See the ship in the ice between the mainland and the island above;  farther upstream here’s a closer up of Algoma Mariner, and here

an even closer look at what constant ice against the bow does to the paint.

And here’s the winter version of yesterday’s post, looking back at Quebec City.  Some of you were right even down to the street address of the pier.

And traversiers aka ferries between Quebec City and Levis. 

Yes, I love winter.  And this is southern Quebec.

All photos by Will Van Dorp.   For more previous Saint Lawrence photos on tugster, click here.   For photos from Jean Hémond, a Quebecois whose expertise is this environment, click here.

You saw this vessel in an earlier post.  It’s back from the Arctic for the season, most likely.

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We steamed through the night, so here’s our vessel already in Ogdensburg on a rainy morning. The river separating the US from Canada here is about a mile wide.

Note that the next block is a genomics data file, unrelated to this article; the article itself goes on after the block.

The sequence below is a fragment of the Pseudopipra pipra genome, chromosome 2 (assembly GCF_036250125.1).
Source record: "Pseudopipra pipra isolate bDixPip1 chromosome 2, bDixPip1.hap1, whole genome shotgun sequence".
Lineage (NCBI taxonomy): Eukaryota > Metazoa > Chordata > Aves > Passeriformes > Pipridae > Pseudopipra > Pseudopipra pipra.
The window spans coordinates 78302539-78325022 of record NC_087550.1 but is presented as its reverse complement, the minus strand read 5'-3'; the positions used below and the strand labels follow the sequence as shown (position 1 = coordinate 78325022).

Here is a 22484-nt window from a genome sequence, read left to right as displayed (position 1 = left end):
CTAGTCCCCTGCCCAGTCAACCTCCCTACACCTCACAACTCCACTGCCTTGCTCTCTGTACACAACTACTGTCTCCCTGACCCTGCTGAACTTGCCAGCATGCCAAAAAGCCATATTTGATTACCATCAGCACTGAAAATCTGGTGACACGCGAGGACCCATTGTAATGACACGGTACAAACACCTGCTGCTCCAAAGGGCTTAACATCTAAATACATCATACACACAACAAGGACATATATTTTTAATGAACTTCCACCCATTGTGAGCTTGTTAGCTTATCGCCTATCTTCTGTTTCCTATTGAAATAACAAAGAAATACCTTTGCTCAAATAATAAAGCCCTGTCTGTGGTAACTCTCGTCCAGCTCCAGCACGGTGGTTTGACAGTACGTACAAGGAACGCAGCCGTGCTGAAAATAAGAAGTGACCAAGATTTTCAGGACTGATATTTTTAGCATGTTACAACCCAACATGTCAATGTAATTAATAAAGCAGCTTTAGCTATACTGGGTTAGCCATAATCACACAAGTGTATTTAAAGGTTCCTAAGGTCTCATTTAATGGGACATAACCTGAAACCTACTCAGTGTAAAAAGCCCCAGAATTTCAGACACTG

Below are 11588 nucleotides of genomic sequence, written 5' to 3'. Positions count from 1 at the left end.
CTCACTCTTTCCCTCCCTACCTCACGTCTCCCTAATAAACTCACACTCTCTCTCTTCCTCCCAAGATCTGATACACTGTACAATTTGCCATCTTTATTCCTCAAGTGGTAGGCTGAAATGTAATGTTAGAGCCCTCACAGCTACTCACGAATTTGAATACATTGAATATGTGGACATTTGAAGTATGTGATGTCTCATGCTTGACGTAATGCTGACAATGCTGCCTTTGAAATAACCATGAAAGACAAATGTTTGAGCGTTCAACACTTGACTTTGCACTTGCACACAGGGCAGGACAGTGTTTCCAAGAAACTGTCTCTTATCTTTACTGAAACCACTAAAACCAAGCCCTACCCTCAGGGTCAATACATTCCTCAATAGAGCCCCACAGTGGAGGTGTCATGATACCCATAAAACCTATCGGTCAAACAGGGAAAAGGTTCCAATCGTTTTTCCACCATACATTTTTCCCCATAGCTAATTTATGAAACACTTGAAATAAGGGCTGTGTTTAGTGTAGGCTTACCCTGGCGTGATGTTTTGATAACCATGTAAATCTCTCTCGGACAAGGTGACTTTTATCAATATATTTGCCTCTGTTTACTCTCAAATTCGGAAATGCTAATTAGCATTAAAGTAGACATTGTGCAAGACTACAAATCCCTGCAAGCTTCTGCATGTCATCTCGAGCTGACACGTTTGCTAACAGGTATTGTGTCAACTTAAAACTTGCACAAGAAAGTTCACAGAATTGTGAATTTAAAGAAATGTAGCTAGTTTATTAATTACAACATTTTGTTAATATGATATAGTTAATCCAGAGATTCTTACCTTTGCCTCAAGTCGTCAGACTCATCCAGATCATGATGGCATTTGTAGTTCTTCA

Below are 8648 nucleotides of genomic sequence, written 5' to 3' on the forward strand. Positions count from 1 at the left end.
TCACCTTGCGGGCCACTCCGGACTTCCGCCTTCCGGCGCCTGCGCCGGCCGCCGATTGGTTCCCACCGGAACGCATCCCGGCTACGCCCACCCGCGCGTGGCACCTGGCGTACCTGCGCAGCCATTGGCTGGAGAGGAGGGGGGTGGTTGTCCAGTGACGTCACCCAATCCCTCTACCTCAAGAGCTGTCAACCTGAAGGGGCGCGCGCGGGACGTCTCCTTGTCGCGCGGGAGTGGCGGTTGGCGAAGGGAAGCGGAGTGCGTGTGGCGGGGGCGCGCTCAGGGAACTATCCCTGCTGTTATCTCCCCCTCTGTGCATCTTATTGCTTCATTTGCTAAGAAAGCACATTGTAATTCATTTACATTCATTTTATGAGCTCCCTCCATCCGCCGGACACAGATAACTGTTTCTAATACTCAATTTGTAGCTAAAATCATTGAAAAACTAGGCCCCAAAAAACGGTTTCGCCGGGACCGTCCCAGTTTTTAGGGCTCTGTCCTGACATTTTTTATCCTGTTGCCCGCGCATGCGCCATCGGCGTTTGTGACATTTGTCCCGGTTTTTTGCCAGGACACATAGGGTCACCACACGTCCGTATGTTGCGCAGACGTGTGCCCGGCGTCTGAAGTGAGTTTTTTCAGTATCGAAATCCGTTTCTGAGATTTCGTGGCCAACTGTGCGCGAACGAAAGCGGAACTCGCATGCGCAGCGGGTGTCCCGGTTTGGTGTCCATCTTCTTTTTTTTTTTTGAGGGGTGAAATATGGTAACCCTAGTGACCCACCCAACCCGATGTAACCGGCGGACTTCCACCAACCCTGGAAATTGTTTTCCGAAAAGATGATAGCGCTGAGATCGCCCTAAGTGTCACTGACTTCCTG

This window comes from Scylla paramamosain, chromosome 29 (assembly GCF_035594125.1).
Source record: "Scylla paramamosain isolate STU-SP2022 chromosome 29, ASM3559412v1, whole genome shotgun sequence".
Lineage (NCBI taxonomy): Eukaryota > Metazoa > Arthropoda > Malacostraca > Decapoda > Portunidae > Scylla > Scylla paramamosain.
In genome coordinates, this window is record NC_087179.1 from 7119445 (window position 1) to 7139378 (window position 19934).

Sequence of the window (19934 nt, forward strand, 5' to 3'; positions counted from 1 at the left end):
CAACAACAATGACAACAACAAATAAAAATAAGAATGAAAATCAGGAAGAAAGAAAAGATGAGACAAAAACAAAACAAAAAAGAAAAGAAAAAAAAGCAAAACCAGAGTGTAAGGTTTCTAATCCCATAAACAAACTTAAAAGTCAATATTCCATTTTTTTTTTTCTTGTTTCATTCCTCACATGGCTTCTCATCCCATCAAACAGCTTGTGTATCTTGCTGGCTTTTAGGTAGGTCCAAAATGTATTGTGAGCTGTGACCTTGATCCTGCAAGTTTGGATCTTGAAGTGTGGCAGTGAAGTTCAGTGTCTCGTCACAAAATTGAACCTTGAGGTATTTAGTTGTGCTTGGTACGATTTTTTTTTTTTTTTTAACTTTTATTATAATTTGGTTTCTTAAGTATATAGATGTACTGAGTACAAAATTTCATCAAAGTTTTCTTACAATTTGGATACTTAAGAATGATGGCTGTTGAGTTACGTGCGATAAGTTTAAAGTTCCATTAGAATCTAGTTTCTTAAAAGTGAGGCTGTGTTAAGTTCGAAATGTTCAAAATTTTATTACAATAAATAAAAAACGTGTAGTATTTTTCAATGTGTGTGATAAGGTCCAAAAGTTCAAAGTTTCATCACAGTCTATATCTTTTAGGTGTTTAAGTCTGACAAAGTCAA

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There was a time when folks who backed the wrong horse fled the US as refugees.

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The land you see in the background is US.

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All photos by Will Van Dorp.

 

Again, with limited wifi, it’s mostly photos, these all taken around Montreal.

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Below is the MSC ship we followed on the approach to Trois Rivieres.

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The green hull is loading and the brown, discharging.

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See the grain elevator and the MSC ship in the distance.